Aesthetics of Architecture: Art by Margaret Griffith


A photograph of an installation by Margaret GriffithCommonwealth, handcut paper (installation view at Craft and Folk Art Museum, Los Angeles, CA)

Margaret Griffith is originally from Winston Salem, North Carolina. Griffith draws on the aesthetics of architecture, using elements like wrought-iron and chain-link fencing to build up new and different sculptural forms.

 

A sculpture made from twisted copper cut into curling shapesDerby, copper

 

Griffith creates sculptures, as well as drawings and public works. I’m quite taken by her sculptural installations that are placed to hang from the ceiling of galleries – though the individual forms appear to be appropriated from wrought-iron fence designs, when layered together they take on an organic look that is almost disconcerting, like giant expansive spider’s webs, or the nest of alien creature.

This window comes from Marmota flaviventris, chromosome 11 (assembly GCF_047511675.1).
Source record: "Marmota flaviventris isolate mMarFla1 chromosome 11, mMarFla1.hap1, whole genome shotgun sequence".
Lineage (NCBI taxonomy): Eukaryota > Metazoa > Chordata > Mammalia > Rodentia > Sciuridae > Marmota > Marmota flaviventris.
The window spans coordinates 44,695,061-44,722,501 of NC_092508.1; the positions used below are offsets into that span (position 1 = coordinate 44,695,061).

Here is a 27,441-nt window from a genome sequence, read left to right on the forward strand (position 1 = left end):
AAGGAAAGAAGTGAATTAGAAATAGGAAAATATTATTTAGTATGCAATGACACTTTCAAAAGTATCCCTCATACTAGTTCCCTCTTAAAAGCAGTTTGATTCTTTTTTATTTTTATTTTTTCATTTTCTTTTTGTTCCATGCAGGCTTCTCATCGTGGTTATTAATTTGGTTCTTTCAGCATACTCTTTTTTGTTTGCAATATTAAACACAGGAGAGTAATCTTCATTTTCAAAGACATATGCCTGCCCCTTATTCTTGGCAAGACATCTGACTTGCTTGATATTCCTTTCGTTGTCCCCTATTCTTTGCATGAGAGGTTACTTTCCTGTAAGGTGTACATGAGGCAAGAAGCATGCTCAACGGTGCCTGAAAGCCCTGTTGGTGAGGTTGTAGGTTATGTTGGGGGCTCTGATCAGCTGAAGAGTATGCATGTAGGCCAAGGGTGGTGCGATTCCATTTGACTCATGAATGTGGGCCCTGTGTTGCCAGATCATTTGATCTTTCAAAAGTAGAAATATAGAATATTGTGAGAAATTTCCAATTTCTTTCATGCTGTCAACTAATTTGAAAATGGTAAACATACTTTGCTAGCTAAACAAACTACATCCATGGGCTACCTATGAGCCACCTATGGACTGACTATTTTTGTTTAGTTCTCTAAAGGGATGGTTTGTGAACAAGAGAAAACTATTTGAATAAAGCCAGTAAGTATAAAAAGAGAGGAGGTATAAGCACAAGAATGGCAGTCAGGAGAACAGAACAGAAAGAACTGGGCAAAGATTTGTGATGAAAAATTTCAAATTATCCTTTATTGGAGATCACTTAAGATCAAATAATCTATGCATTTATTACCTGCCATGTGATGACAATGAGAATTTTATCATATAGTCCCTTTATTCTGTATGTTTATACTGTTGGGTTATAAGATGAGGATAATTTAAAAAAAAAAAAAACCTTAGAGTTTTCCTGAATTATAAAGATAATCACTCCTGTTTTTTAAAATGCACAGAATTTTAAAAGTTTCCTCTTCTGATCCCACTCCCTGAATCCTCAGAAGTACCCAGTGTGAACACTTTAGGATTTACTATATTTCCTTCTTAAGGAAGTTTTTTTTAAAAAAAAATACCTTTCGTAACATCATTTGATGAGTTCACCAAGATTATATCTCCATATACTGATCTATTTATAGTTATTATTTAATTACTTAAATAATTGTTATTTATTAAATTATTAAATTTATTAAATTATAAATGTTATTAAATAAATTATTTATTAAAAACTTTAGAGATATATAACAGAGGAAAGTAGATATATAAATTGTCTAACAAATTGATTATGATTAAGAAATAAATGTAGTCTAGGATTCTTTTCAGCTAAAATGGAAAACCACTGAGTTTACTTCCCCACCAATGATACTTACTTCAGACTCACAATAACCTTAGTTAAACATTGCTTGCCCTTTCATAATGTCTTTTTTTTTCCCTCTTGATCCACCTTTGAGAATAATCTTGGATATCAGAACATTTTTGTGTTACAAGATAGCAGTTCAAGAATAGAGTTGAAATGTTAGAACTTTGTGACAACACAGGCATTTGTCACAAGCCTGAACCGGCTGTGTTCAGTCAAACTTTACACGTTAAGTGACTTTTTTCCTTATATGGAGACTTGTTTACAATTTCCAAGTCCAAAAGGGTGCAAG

These forms are echoed beautifully in Griffith’s drawings, in which intricate, curling structures are rendered in two-dimensions on paper, reinforcing the notion of taking a real form and making it abstract. I like the artist’s use of negative space in these works – especially given the non-solid nature of the architectural elements. The clean, white paper becomes as much a part of the work as the drawing itself. 

 

A "drawing" made from hand cut foil on paperUntitled, handcut foil on paper

Written by: Dallas Jeffs

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